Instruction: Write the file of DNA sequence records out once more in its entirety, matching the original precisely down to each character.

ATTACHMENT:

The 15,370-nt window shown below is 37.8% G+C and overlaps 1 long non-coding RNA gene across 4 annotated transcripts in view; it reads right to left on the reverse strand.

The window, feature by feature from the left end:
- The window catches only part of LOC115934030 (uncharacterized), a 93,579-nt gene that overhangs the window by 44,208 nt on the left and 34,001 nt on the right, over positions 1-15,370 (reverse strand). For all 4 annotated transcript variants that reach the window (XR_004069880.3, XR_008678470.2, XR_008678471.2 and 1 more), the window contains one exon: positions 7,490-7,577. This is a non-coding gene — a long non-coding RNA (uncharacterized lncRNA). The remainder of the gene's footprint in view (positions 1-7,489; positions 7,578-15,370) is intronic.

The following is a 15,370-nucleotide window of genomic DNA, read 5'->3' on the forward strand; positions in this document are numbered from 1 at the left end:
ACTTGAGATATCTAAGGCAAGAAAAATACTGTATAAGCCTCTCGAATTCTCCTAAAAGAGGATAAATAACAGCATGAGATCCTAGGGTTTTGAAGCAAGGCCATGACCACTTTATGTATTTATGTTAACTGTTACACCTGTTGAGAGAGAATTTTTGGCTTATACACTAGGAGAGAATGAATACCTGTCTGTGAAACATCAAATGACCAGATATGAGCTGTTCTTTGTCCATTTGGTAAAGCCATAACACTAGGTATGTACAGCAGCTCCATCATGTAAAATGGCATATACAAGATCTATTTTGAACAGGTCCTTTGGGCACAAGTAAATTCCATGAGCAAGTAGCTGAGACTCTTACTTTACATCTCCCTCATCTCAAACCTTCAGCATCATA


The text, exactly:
The 15,370-nt window shown below is 37.8% G+C and overlaps 1 long non-coding RNA gene across 4 annotated transcripts in view; it reads right to left on the reverse strand.

The window, feature by feature from the left end:
- The window catches only part of LOC115934030 (uncharacterized), a 93,579-nt gene that overhangs the window by 44,208 nt on the left and 34,001 nt on the right, over positions 1-15,370 (reverse strand). For all 4 annotated transcript variants that reach the window (XR_004069880.3, XR_008678470.2, XR_008678471.2 and 1 more), the window contains one exon: positions 7,490-7,577. This is a non-coding gene — a long non-coding RNA (uncharacterized lncRNA). The remainder of the gene's footprint in view (positions 1-7,489; positions 7,578-15,370) is intronic.

The following is a 15,370-nucleotide window of genomic DNA, read 5'->3' on the forward strand; positions in this document are numbered from 1 at the left end:
ACTTGAGATATCTAAGGCAAGAAAAATACTGTATAAGCCTCTCGAATTCTCCTAAAAGAGGATAAATAACAGCATGAGATCCTAGGGTTTTGAAGCAAGGCCATGACCACTTTATGTATTTATGTTAACTGTTACACCTGTTGAGAGAGAATTTTTGGCTTATACACTAGGAGAGAATGAATACCTGTCTGTGAAACATCAAATGACCAGATATGAGCTGTTCTTTGTCCATTTGGTAAAGCCATAACACTAGGTATGTACAGCAGCTCCATCATGTAAAATGGCATATACAAGATCTATTTTGAACAGGTCCTTTGGGCACAAGTAAATTCCATGAGCAAGTAGCTGAGACTCTTACTTTACATCTCCCTCATCTCAAACCTTCAGCATCATA